Before the Hall of Fame Game kicks off the 2016 slate of preseason action, NFL Media's network of reporters gets you up to speed with the hottest news and notes from across the league, including:
The drama surrounding the one-day holdout of Texans wide receiver DeAndre Hopkins didn't last long. The discussion about what he'll do this coming season might also not require a serious amount of speculation. Hopkins recalibrated his mind the minute he reported to the Texans earlier this week. All that matters to him today is reminding people of why he felt so grossly underpaid in the first place.
Hopkins is one year removed from a season that saw him produce career highs in receptions (111) and yards (1,521) and a single-season franchise record in receiving touchdowns (11). The addition of more skill players around the fourth-year pro -- including former Broncos quarterback Brock Osweiler -- means he should be even more dangerous than he was in 2015.
"I want to be more dominant," Hopkins said Wednesday morning. "I'm talking about making the little plays that I couldn't take advantage of, because my timing wasn't right with my quarterback. Now that I know who the quarterback is going to be, we can capitalize on those plays I left on the field."
Osweiler's presence should be critical to Hopkins, because the Texans started four different quarterbacks last season. It's hard enough for a receiver to develop reliable chemistry with just one signal caller over the course of a year. To do what Hopkins did, especially when defenses knew he was Houston's primary target every week, was downright astounding. The Texans didn't even have a dependable running attack to ease the pressure on their passing game or set up play-action opportunities.
Hopkins pushed through that challenge by telling himself it ultimately didn't matter who was playing quarterback. He was going to control what he could control, do his job as best he could and pray that the ball arrived in a spot where he could do something with it. Hopkins wound up catching seven or more passes in nine separate games last season with that approach. He surpassed the 100-yard mark six times.
"That was the hardest thing I've ever endured in football, aside from going 2-14 my rookie season," said Hopkins. "Playing with that many quarterbacks is going to be hard on any receiver. Every week, you have to change something you do, depending on the quarterback and his strengths. I wound up studying our quarterbacks as much as I studied the defensive backs on other teams."
Hopkins already has been encouraged by what he's seen from Osweiler, as they worked together and with other Texans receivers in Arizona during the offseason. The Houston coaches also have pushed Hopkins to take his game to new heights this coming fall. The Texans are hoping a collection of younger receivers -- including second-year pro Jaelen Strong and rookies Will Fuller and Braxton Miller -- can grow up quickly in an offense that needs to become more dynamic. For that to happen, Hopkins will have to be even more of a leader in the locker room and on the field.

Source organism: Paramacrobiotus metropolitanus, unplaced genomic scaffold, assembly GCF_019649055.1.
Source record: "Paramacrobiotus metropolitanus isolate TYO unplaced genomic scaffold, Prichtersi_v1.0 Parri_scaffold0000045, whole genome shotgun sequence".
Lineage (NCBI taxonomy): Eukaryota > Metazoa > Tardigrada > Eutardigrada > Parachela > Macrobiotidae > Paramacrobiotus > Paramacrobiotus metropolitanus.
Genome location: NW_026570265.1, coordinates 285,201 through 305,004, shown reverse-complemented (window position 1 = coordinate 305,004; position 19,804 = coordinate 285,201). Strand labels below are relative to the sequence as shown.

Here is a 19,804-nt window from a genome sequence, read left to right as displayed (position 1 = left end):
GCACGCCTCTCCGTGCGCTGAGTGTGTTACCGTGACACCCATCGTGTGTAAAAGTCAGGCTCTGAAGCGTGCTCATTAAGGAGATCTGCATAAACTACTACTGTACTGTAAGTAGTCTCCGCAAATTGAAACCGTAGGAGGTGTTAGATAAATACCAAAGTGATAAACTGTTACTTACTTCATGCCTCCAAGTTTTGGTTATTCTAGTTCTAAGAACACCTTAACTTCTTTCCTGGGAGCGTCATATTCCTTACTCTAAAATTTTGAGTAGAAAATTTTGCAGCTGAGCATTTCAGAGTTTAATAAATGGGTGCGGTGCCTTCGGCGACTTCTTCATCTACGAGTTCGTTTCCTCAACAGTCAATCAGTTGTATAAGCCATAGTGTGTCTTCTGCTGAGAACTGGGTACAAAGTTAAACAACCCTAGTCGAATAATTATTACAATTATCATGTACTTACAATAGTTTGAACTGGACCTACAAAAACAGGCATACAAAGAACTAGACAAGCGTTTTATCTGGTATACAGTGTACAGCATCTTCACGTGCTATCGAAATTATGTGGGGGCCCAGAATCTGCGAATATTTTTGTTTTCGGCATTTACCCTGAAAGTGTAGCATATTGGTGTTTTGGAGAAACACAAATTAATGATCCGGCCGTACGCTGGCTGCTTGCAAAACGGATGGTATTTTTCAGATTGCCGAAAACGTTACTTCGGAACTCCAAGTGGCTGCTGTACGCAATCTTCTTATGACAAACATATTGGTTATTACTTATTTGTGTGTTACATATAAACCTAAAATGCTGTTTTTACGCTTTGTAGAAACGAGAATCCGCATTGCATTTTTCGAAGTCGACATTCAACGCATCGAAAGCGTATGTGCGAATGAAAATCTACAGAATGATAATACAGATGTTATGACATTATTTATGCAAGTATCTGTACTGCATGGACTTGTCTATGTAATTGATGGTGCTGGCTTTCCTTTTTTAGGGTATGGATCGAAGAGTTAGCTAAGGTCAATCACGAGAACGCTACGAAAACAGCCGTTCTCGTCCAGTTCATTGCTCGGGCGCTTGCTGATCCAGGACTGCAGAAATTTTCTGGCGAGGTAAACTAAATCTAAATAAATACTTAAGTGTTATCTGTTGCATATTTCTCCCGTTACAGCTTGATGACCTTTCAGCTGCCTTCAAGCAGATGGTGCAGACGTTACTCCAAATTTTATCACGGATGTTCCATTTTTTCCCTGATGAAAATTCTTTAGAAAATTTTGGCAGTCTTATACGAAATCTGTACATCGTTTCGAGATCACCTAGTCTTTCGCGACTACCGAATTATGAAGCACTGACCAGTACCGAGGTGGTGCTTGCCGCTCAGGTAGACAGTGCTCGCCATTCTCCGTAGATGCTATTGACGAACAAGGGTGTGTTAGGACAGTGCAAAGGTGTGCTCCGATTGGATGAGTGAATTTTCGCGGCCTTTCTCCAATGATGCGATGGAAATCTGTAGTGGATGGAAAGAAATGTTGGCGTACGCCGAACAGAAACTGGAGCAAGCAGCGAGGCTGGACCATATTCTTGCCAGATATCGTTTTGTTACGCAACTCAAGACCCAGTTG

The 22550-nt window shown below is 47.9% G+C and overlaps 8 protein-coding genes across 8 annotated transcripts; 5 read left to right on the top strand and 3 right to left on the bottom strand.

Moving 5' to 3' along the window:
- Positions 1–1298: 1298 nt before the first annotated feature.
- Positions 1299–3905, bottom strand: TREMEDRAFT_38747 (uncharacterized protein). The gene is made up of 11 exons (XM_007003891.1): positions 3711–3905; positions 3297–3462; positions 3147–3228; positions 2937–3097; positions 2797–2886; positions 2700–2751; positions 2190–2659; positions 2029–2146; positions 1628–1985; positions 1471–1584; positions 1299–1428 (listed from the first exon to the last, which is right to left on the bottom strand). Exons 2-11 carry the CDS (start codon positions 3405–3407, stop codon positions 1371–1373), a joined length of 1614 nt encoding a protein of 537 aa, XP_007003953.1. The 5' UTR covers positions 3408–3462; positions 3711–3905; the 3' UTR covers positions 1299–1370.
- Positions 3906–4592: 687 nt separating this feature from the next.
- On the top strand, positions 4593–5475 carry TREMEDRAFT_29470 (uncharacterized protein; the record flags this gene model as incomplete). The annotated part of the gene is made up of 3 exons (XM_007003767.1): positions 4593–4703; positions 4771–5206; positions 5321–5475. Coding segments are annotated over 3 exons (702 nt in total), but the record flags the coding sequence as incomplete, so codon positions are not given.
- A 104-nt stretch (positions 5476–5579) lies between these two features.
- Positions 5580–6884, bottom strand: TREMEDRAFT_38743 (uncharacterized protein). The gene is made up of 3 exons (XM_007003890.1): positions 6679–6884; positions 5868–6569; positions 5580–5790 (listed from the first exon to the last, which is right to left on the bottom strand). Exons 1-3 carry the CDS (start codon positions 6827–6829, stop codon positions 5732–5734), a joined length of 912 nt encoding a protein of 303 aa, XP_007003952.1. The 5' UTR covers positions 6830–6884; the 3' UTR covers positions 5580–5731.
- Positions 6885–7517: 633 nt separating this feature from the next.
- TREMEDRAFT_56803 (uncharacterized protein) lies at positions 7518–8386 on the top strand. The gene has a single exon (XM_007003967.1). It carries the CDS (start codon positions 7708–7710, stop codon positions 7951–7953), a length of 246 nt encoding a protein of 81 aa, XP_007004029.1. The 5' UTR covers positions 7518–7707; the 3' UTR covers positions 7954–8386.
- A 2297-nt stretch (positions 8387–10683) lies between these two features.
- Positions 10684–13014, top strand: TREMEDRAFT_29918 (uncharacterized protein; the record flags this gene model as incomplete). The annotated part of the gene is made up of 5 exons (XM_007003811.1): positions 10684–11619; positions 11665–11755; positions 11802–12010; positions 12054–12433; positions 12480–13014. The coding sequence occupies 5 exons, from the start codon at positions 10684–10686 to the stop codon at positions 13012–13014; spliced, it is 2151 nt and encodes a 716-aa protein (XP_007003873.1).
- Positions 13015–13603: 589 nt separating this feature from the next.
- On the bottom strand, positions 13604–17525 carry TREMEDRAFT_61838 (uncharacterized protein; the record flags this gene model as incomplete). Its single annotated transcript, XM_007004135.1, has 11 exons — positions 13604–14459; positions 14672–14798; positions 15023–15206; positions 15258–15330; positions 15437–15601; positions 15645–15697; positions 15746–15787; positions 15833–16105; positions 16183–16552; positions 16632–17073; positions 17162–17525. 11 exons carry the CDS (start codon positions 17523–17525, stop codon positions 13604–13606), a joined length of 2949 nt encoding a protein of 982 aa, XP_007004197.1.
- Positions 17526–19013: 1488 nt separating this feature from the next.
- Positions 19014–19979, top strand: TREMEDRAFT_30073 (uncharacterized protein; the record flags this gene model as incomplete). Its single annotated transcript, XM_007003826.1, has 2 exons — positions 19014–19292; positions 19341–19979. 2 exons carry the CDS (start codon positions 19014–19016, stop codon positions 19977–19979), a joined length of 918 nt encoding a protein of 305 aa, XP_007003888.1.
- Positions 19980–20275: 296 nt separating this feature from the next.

Texans offensive coordinator George Godsey added that the expectations surrounding Hopkins have only grown as he's evolved into an elite talent.
"He's a young receiver who knows he has to still work on some things," Godsey said. "That could be how he runs certain routes or playing different positions in the offense. We want to give these players as many tools as they can handle, and that means we're going to keep challenging him. If he's doing a one-on-one drill, we're going to turn it into a two-on-one drill, because that's what he's going to be facing during the season."
The reassuring news for the Texans is that Hopkins doesn't plan on sulking about a contract that has two years left on it (and which will pay him $1.445 million this year). Owner Bob McNair publicly said that the franchise would take care of Hopkins, and general manager Rick Smith reiterated that point after practice on Wednesday.
"All he has to do is take a look around the locker room to see we take care of guys," Smith said. "All he has to do is be patient."
That clearly is what Hopkins intends to do as he moves deeper into training camp with his sights focused on this season. When asked about the holdout, he simply said, "I wasn't gone for long, and that's all behind me now. I'm on to what's in store for this season."
Those are pleasing words to the coaches and executives who wondered how bad things might get a few days ago. Now they're only pondering how far Hopkins will elevate his game with more help and hunger to aid him. -- Jeffri Chadiha
And now, the rest of this week's notes from NFL Media's reporters:
ARIZONA CARDINALS NEWS: The secret to Bruce Arians' success.Tyrann Mathieu is signed and Carson Palmer has enough weapons to legitimize the high hopes in Arizona. Cardinals linebacker Deone Bucannon told me that coach Bruce Arians has them feeling like they are the best team in the NFL. That, in turn, makes players feel like they have the best coach in the NFL. The mutual respect and swagger (a term that is a tad played out) has the Cardinals feeling like the Lombardi Trophy is theirs to seize, Bucannon said. -- Steve Wyche
DALLAS COWBOYS NEWS: Line vs. line. Watching the offensive line absolutely mop the floor with the defensive line in the first day in pads begs two question: 1) Is the O-line as good as advertised. 2) Is the D-line a dumpster fire? Early on, the answer is yes -- on both fronts. The offensive line is so good, and guards La'el Collins and Zack Martin are just physically overwhelming and gifted. The defensive line was missing DT Tyrone Crawford with a back injury, but the rest of the guys ... That said, practicing against this offensive line every day will make the defenders better; in fact, the group could eventually be decent, especially since it won't be facing a unit as strong as the one it wrangles with in practice. -- S.W.